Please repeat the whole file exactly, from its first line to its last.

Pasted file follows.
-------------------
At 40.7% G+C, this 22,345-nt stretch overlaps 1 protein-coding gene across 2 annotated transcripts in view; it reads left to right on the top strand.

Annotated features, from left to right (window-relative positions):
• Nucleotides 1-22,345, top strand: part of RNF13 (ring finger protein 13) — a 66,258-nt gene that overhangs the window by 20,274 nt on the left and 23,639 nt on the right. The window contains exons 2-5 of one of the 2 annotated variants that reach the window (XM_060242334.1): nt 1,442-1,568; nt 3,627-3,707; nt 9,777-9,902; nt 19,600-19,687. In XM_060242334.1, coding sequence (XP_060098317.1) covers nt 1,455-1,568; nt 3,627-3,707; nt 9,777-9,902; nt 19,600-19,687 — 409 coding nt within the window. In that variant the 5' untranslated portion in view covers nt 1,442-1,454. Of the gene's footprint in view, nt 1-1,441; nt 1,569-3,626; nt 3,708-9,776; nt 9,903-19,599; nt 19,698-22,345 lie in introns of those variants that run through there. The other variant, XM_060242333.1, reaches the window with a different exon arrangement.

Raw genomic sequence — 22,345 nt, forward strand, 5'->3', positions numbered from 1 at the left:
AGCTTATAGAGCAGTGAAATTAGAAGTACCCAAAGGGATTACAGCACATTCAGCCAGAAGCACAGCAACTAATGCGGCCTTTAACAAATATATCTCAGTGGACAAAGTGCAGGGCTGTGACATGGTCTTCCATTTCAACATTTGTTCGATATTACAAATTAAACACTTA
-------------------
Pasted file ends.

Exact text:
At 40.7% G+C, this 22,345-nt stretch overlaps 1 protein-coding gene across 2 annotated transcripts in view; it reads left to right on the top strand.

Annotated features, from left to right (window-relative positions):
• Nucleotides 1-22,345, top strand: part of RNF13 (ring finger protein 13) — a 66,258-nt gene that overhangs the window by 20,274 nt on the left and 23,639 nt on the right. The window contains exons 2-5 of one of the 2 annotated variants that reach the window (XM_060242334.1): nt 1,442-1,568; nt 3,627-3,707; nt 9,777-9,902; nt 19,600-19,687. In XM_060242334.1, coding sequence (XP_060098317.1) covers nt 1,455-1,568; nt 3,627-3,707; nt 9,777-9,902; nt 19,600-19,687 — 409 coding nt within the window. In that variant the 5' untranslated portion in view covers nt 1,442-1,454. Of the gene's footprint in view, nt 1-1,441; nt 1,569-3,626; nt 3,708-9,776; nt 9,903-19,599; nt 19,698-22,345 lie in introns of those variants that run through there. The other variant, XM_060242333.1, reaches the window with a different exon arrangement.

Raw genomic sequence — 22,345 nt, forward strand, 5'->3', positions numbered from 1 at the left:
AGCTTATAGAGCAGTGAAATTAGAAGTACCCAAAGGGATTACAGCACATTCAGCCAGAAGCACAGCAACTAATGCGGCCTTTAACAAATATATCTCAGTGGACAAAGTGCAGGGCTGTGACATGGTCTTCCATTTCAACATTTGTTCGATATTACAAATTAAACACTTA